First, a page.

JAKARTA - A landslide destroyed a remote village in Indonesia, killing at least 17 people, an official said on Saturday, as rescuers used their bare hands to search through the mud for scores of missing.
Hundreds have been evacuated from around Jemblung village in the Banjarnegara regency of central Java, about 450 km from the capital, Jakarta, where media pictures showed a flood of orange coloured mud and water cascading down a wooded mountainside.
Mudslides are common in Indonesia during the monsoon season, which usually runs from October until April. Large swathes of forest land, power lines and houses were buried in the disaster which struck on Friday night.
"There was a roaring sound like thunder," Imam, who lives in a neighbouring village, told television.
"Then I saw trees were flying and then the landslides. People here also panicked and fled." Sutopo Purwo Nugroho, spokesman for the National Disaster Mitigation Agency, said 17 people had been killed, 15 rescued, 91 were missing and 423 people from the surrounding areas had been taken to temporary shelters.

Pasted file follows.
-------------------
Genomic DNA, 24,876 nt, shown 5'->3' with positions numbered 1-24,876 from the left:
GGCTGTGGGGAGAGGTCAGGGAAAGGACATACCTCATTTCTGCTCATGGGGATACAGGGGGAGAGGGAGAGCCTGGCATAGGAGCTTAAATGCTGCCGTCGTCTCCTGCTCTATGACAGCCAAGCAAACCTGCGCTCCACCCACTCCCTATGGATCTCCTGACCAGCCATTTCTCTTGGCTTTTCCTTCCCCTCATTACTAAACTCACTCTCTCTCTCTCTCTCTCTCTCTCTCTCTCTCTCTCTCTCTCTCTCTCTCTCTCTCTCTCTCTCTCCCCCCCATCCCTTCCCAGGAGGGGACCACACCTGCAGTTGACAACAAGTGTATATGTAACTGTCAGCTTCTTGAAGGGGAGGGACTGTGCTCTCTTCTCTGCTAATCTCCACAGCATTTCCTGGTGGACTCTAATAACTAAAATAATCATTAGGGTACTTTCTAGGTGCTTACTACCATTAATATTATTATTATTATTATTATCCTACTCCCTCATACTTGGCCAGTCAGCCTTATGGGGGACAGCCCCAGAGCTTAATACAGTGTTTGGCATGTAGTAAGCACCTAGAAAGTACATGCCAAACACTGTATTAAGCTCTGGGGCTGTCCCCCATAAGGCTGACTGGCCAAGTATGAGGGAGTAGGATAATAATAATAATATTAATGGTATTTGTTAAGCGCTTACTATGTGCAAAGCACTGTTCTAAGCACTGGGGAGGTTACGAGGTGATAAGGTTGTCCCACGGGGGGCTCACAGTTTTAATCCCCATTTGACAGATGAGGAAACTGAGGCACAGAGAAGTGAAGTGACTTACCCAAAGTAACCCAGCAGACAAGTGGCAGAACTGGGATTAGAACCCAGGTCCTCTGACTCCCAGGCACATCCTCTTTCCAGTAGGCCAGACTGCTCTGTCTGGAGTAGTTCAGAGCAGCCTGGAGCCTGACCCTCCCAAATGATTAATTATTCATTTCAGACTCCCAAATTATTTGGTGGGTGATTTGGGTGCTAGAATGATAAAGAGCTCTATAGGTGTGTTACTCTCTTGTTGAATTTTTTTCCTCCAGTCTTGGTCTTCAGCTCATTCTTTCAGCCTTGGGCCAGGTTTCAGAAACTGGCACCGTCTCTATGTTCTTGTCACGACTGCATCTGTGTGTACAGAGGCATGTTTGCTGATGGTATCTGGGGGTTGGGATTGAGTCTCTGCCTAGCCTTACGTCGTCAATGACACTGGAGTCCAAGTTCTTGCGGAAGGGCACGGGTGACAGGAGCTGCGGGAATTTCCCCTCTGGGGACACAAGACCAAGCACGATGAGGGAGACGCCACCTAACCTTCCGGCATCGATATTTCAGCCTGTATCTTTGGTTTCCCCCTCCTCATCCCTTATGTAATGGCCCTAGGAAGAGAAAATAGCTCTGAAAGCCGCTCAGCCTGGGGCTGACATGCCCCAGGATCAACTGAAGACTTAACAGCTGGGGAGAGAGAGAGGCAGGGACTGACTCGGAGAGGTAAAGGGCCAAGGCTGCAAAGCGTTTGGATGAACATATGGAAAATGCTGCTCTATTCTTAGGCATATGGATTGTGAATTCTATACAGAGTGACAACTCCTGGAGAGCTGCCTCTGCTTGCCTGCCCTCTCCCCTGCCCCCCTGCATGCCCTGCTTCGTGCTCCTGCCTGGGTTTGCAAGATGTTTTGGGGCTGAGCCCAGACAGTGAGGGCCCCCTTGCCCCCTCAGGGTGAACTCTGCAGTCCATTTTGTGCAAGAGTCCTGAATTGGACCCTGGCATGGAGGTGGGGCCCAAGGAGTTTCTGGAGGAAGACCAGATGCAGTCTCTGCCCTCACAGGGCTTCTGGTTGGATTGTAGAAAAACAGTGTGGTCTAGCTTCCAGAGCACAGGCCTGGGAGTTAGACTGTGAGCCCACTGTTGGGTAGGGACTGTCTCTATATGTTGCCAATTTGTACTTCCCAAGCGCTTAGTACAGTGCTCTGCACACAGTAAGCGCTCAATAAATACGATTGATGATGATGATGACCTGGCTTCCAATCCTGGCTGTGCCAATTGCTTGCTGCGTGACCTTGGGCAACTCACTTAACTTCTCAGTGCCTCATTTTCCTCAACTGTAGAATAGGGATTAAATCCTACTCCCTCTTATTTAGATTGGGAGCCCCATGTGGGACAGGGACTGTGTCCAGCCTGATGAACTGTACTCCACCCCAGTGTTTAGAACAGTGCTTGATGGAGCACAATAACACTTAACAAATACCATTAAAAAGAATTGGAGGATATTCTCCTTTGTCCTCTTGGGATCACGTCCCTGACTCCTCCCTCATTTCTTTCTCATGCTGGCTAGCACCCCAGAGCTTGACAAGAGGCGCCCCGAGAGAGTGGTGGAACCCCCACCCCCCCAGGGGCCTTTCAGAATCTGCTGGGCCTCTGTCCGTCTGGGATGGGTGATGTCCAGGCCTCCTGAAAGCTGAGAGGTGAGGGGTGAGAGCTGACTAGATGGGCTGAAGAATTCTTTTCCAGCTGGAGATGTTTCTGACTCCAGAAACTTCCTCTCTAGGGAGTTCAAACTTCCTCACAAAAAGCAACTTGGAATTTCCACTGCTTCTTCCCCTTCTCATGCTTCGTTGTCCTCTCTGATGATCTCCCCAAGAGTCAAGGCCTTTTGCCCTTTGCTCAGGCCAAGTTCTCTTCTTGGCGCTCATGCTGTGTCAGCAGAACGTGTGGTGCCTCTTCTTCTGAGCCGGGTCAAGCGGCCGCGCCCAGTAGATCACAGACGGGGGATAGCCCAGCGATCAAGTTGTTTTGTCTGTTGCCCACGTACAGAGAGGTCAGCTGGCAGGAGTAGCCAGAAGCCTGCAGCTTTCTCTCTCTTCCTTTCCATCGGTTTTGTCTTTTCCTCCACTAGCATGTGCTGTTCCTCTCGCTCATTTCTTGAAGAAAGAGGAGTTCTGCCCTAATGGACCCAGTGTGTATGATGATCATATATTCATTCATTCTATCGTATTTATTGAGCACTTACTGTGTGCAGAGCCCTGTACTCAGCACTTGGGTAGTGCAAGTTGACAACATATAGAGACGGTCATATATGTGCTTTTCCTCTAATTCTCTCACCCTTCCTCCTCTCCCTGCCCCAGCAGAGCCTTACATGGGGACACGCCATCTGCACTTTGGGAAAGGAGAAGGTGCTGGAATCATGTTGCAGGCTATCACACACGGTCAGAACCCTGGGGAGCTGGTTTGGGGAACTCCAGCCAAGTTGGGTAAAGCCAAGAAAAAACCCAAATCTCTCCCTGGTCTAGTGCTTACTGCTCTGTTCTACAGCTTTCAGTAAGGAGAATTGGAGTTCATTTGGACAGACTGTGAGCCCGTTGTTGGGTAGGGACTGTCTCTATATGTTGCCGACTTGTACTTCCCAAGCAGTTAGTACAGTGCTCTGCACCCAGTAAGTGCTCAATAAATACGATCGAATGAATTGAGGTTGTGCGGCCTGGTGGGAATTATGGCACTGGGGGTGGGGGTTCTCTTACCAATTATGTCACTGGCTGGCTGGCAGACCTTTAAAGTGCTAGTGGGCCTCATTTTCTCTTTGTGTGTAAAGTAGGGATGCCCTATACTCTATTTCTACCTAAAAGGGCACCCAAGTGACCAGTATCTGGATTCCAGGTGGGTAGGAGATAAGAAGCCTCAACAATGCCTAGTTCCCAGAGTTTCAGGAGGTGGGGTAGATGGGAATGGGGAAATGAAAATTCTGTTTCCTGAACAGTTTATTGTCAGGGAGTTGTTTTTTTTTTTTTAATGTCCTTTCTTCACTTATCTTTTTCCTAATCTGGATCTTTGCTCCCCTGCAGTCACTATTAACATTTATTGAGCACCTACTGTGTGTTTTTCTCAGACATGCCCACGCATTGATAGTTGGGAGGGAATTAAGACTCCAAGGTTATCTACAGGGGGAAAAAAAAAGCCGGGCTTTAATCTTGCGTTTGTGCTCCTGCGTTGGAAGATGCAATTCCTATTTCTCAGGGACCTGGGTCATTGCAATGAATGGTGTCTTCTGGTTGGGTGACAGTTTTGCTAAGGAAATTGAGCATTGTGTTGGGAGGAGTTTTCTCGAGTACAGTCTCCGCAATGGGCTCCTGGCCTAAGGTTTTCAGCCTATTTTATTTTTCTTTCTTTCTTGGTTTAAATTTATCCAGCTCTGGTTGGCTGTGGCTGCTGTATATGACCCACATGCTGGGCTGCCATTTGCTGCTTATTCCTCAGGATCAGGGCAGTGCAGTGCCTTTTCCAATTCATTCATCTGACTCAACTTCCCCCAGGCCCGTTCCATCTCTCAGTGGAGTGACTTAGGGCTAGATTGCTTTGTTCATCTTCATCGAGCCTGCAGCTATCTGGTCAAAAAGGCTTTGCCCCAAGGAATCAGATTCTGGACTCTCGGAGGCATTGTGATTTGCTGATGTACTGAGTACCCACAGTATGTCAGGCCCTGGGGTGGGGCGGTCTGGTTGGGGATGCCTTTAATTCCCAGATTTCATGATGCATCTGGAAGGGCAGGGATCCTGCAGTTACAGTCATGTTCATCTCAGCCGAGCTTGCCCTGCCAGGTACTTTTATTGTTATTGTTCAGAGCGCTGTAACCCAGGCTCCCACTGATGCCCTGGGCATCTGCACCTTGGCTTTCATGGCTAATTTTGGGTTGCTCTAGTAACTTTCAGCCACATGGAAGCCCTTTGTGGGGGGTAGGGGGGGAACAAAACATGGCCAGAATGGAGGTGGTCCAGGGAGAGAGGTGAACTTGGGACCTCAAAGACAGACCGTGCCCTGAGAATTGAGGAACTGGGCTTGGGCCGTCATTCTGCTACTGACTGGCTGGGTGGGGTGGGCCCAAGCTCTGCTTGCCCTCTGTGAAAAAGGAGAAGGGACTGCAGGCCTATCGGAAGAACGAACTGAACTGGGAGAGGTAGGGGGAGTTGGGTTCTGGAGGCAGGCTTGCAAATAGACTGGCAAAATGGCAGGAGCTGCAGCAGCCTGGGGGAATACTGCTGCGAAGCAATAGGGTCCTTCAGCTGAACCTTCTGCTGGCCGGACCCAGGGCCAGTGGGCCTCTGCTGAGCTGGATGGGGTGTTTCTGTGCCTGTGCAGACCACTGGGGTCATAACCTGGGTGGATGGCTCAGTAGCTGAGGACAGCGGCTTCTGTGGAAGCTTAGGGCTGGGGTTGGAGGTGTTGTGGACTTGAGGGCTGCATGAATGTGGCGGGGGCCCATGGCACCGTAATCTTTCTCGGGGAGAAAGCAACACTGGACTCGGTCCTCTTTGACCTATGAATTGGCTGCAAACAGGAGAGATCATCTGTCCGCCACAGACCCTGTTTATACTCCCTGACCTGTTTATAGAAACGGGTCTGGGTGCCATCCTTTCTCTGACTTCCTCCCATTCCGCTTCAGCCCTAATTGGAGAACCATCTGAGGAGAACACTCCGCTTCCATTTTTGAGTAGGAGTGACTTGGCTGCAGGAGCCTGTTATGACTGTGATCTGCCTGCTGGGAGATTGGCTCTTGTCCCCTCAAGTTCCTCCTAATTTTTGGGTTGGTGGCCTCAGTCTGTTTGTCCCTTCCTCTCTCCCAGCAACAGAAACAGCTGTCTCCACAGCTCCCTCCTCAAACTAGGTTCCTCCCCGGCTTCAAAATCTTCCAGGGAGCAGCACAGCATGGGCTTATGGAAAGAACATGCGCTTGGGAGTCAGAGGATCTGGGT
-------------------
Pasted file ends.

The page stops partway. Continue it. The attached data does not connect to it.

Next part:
Eleven of the 15 rescued were receiving hospital treatment, he said. A government agency official added that the rescue effort had been suspended as light faded and would resume on Sunday.
Five of the dead were found in one car, television reported. It showed rescuers using bamboo stretchers to carry bodies away.
"Jemblung village was the most affected," Nugroho said. "The challenge is that the evacuation route is also damaged by the landslide."
A rescue team of about 400 people, which included police, military and local volunteers, used their bare hands and makeshift tools to search for people and clear the area.
Hampering the rescue effort was a lack of a telephone signal and absence of heavy-lifting equipment, and crowds of nearby residents who had sought to watch, Nugroho added.
A second resident said there had been no warnings of the likelihood of a landslide.
Jemblung had 46 houses before the disaster and a history of similar disasters, Nugroho told local television.